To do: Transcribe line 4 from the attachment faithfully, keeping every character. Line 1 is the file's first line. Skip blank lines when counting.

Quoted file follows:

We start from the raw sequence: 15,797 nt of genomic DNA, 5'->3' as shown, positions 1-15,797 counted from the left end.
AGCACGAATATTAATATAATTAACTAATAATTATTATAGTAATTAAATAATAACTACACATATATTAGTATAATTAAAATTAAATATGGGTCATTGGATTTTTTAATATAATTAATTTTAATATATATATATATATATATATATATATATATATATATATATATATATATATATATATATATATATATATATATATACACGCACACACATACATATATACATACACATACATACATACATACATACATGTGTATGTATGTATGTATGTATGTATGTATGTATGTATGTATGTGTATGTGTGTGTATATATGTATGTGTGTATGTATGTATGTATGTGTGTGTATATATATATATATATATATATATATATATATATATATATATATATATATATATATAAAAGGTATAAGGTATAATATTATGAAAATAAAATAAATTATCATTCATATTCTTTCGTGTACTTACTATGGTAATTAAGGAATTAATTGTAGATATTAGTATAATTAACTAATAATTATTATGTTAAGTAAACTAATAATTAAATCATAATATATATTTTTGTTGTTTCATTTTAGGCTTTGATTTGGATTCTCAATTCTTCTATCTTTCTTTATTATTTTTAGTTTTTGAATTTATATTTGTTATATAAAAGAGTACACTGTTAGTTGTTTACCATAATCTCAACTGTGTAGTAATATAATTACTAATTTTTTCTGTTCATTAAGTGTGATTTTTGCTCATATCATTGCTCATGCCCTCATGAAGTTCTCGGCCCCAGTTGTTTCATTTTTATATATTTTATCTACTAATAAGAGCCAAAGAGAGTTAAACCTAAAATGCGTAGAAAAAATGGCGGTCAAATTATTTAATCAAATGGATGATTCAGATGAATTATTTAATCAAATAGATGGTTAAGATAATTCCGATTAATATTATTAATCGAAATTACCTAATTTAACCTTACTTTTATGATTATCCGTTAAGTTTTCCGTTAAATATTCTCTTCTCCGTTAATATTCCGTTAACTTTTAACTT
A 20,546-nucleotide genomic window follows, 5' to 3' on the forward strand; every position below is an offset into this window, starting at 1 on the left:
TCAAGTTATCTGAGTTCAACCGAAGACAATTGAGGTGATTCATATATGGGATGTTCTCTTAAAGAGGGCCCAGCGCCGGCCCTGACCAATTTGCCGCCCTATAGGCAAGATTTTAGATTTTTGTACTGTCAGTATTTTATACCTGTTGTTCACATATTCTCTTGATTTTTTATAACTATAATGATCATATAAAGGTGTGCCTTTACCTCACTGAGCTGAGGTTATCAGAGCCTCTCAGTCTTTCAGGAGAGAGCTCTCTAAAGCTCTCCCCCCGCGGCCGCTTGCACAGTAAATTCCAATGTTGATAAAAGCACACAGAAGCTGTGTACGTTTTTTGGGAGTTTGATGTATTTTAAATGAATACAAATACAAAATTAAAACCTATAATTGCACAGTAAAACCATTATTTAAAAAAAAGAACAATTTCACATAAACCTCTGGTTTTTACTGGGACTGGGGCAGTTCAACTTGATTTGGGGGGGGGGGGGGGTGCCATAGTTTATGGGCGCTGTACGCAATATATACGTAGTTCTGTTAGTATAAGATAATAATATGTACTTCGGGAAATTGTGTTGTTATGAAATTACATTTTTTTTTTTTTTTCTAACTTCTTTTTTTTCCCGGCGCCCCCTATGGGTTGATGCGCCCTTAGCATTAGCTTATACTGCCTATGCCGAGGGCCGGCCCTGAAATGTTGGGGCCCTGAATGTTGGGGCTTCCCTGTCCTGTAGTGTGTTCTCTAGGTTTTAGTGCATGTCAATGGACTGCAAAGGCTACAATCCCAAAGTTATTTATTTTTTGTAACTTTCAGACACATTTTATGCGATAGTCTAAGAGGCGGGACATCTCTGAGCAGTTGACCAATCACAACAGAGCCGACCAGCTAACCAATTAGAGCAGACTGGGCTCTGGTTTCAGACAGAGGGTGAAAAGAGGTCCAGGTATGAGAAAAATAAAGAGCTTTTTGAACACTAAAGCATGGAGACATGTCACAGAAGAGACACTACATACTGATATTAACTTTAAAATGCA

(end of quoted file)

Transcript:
TCAAGTTATCTGAGTTCAACCGAAGACAATTGAGGTGATTCATATATGGGATGTTCTCTTAAAGAGGGCCCAGCGCCGGCCCTGACCAATTTGCCGCCCTATAGGCAAGATTTTAGATTTTTGTACTGTCAGTATTTTATACCTGTTGTTCACATATTCTCTTGATTTTTTATAACTATAATGATCATATAAAGGTGTGCCTTTACCTCACTGAGCTGAGGTTATCAGAGCCTCTCAGTCTTTCAGGAGAGAGCTCTCTAAAGCTCTCCCCCCGCGGCCGCTTGCACAGTAAATTCCAATGTTGATAAAAGCACACAGAAGCTGTGTACGTTTTTTGGGAGTTTGATGTATTTTAAATGAATACAAATACAAAATTAAAACCTATAATTGCACAGTAAAACCATTATTTAAAAAAAAGAACAATTTCACATAAACCTCTGGTTTTTACTGGGACTGGGGCAGTTCAACTTGATTTGGGGGGGGGGGGGGGTGCCATAGTTTATGGGCGCTGTACGCAATATATACGTAGTTCTGTTAGTATAAGATAATAATATGTACTTCGGGAAATTGTGTTGTTATGAAATTACATTTTTTTTTTTTTTTCTAACTTCTTTTTTTTCCCGGCGCCCCCTATGGGTTGATGCGCCCTTAGCATTAGCTTATACTGCCTATGCCGAGGGCCGGCCCTGAAATGTTGGGGCCCTGAATGTTGGGGCTTCCCTGTCCTGTAGTGTGTTCTCTAGGTTTTAGTGCATGTCAATGGACTGCAAAGGCTACAATCCCAAAGTTATTTATTTTTTGTAACTTTCAGACACATTTTATGCGATAGTCTAAGAGGCGGGACATCTCTGAGCAGTTGACCAATCACAACAGAGCCGACCAGCTAACCAATTAGAGCAGACTGGGCTCTGGTTTCAGACAGAGGGTGAAAAGAGGTCCAGGTATGAGAAAAATAAAGAGCTTTTTGAACACTAAAGCATGGAGACATGTCACAGAAGAGACACTACATACTGATATTAACTTTAAAATGCA